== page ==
Andrew Strauss can at last allow himself and his fellow 2010/11 Ashes winners to celebrate their historic achievement.
It was five minutes before noon on the final day of the series that Chris Tremlett completed a mission long overdue, since Mike Gatting's tourists last won the Ashes outright here for England 24 years ago.
As Michael Beer's backward-defensive prod made only edgy contact back on to his stumps, the familar rattle was instantaneously drowned out by wild approval from the vast majority in an England-dominated crowd of almost 20,000 at the SCG.
It was the cue for scenes of richly deserved congratulations on and off the pitch as it finally became fact that this England team, unlike five others who tried since 1986/87, had beaten Australia in Australia.
Strauss had spent so much of the past month counselling against complacency and premature back-slapping, even after the Ashes were retained in the fourth Test at Melbourne. But once his team had scored a third innings victory of a remarkable tour - on the back of another welter of runs from Alastair Cook and more admirable bowling from James Anderson et al - there was suddenly no longer any reason for restraint.
"It feels pretty special," said Strauss, recovering a little necessary composure in the moments after he had hoisted the replica run on the presentation podium and acknowledged England's delirious supporters in a heartfelt lap of honour.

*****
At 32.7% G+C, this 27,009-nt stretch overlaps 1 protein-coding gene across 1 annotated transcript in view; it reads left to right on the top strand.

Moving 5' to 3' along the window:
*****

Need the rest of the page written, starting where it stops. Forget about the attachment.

"Now we have done it, I think we can give a big sigh of relief and be very proud of what we have achieved, because not many sides have come out here and won - and certainly not many as emphatically as we did in the end. It's a dressing room full of pride - with a bit of alcohol, I would have thought."
England knew long before start of play today that they would be taking the Ashes home via an outright series victory - and with Australia 213 for seven and still 151 runs short of avoiding an innings defeat, it was a pretty safe bet too that it would be 3-1 rather than 2-1 to the tourists.
Yet after Steve Smith (54no) and Peter Siddle (43) had blocked out the extra half-hour last night, the threat - and then reality - of rain interruptions served to prove Strauss' point that nothing can ever be taken for granted.
"Until an Ashes series is finally over you've always got half an eye on what's to come - so even after Melbourne we were still very conscious that we wanted to finish the series on a high and show people we wanted to win the series," he said.